Brags: RMC, New Blogs

It’s been a busy time for me over the past few weeks, so this brag post comes a bit late. I’m excited that two of my photos and an article that I wrote have been published in Railroad Model Craftsman. I’ve been quietly published in the past, but this is particularly exciting for me because it’s the first time I’ve had my photos and a humble article about model railroading in print. I encourage you to buy the January RMC because… I’m in it!

Next piece of news: I’ve started a new blog to clarify the confusion between the title of this blog and the content. When I started writing Ontario In HO Scale, I was primarily modelling at the WRMRC layout. Last year, I started building a layout in my house. Writing about my home layout has come to dominate the content of this blog, and it was obvious to me long ago that I would eventually have to change things. To that end, I’ve created The Niagara Branch. I’ll keep Ontario In HO Scale up and running, populated with posts about projects that are relevant to the WRMRC. There’s a third piece of news about my CP Sudbury Division content, but that will have to wait.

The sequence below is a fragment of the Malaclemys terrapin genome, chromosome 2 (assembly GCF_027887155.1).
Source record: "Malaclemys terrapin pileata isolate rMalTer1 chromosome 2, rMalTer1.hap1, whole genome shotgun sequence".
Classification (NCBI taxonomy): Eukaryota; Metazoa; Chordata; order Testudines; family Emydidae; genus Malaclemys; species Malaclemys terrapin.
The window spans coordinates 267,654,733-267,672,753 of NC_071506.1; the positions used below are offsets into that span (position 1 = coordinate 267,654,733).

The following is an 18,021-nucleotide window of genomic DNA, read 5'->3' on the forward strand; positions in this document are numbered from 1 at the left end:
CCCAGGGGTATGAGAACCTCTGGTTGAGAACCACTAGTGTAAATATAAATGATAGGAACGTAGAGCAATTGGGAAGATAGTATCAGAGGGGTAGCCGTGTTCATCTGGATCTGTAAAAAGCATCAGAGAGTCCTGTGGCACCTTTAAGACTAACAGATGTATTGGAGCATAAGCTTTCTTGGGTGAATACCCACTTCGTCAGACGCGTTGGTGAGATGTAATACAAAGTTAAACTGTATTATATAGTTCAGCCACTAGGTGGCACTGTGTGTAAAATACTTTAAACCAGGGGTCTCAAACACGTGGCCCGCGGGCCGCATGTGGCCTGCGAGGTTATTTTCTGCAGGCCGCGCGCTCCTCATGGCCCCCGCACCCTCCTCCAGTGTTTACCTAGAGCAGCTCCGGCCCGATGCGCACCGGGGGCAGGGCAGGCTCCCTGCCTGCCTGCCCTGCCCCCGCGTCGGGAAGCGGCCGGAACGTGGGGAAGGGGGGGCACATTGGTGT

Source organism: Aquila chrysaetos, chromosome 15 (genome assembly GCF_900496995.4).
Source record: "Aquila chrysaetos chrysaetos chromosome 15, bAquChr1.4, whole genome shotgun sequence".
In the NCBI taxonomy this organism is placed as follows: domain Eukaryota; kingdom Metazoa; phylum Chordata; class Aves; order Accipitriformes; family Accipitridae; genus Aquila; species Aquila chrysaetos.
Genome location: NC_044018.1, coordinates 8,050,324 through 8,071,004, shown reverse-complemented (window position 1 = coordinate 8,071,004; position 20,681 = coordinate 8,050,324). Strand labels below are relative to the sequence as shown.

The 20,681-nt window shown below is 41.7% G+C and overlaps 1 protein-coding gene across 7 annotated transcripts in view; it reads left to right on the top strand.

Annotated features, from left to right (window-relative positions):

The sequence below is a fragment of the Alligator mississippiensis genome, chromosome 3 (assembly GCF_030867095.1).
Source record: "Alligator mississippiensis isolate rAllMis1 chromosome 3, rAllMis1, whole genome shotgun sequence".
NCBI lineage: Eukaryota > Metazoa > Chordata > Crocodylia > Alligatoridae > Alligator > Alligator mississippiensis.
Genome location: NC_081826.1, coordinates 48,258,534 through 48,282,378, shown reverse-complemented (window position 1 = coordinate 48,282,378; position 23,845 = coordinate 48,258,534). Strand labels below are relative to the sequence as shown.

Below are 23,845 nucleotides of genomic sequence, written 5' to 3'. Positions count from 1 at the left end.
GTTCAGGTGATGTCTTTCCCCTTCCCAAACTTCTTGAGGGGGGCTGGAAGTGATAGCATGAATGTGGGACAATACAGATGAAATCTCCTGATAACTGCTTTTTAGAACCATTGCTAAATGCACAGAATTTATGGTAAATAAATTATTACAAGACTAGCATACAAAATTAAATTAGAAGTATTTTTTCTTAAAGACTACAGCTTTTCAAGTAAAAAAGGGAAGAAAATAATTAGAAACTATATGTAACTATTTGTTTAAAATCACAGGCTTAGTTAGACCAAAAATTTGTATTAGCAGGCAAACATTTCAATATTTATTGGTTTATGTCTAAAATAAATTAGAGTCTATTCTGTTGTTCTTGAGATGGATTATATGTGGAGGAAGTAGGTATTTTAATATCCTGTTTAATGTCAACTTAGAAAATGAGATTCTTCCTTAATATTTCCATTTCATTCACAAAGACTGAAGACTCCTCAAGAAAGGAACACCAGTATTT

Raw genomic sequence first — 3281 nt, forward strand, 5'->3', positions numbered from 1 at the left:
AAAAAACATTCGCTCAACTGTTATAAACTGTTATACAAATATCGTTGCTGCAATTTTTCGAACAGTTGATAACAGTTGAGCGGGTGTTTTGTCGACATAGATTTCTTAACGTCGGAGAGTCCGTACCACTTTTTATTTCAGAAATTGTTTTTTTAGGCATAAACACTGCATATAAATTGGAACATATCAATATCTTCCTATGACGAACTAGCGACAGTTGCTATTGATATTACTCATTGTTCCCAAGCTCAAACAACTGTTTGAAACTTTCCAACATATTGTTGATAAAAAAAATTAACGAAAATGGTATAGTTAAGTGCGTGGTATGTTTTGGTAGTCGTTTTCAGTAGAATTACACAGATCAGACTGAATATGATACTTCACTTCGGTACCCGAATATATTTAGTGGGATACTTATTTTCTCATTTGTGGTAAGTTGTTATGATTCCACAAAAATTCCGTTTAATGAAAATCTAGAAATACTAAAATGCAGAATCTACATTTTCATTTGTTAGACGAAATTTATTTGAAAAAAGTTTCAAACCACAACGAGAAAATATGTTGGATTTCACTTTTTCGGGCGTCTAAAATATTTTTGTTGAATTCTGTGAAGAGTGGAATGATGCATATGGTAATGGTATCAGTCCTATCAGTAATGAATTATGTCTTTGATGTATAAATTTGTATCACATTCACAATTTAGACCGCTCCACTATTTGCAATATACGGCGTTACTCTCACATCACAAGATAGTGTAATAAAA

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Just off the workbench: PC 9633

The newest addition to my small collection of locomotives to operate at the paper plant on my layout is this Atlas S2. It’s a sound-equipped model that I painted, lettered, and weathered with acrylics, powders, and graphite pencil. I made an attempt to model the paint chipping along the frame, revealing white frame stripe that was part of its former NYC paint scheme. Also of note is the non-standard application of the corporate logo: the words Penn Central do not appear on the locomotive hood, and the numerals were applied using old NYC stencils.

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The above photo represents the most accurate depiction of the prototype that I can muster with my collection. The prototype locomotive and caboose were both assigned at North Tonawanda yard. In the photo below, 9633 pulls a cut of boxcars across the switch to the bulk coal storage area.

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Green Team SW1 8470